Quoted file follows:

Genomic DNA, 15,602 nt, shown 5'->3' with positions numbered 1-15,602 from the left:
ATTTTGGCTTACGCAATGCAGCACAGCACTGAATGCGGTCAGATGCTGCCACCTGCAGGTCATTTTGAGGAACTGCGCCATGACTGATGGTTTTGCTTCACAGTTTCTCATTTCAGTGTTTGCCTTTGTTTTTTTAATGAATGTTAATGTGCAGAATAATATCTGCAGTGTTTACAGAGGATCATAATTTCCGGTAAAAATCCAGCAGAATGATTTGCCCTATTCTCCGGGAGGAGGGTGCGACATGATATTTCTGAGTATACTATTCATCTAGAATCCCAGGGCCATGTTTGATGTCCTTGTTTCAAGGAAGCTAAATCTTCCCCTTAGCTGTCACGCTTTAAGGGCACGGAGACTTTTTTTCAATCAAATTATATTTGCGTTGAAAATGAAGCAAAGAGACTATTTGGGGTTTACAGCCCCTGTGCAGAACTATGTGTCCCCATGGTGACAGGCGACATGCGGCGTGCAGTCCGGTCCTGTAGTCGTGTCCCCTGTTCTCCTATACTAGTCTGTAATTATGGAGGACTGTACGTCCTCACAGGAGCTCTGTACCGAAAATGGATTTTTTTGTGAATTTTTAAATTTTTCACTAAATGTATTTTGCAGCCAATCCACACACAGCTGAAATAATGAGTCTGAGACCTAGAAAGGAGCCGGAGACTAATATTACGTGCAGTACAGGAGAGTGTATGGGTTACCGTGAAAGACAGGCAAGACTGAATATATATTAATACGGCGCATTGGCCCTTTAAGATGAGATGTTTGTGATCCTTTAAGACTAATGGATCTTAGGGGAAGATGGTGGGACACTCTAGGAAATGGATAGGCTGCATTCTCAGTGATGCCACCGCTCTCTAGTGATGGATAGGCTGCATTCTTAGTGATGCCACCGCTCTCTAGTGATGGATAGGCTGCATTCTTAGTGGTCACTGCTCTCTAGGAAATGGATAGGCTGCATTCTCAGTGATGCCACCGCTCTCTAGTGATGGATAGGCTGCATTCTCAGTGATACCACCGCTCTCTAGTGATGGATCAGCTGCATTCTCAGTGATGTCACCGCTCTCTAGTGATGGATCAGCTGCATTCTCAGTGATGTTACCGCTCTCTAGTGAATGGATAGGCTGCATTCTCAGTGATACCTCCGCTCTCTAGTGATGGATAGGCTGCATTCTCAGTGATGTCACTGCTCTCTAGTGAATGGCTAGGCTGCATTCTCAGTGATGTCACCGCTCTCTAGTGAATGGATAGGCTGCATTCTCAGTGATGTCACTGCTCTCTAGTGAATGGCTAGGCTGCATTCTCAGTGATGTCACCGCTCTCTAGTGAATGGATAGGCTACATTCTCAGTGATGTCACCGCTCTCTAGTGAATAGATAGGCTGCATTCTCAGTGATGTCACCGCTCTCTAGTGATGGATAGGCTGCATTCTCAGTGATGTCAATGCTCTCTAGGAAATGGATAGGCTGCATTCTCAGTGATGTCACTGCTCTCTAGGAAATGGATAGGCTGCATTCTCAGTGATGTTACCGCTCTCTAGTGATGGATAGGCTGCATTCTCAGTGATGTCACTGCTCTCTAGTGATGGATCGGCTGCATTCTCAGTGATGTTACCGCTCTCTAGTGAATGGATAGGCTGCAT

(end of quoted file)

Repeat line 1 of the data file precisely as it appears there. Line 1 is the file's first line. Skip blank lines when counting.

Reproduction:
Genomic DNA, 15,602 nt, shown 5'->3' with positions numbered 1-15,602 from the left: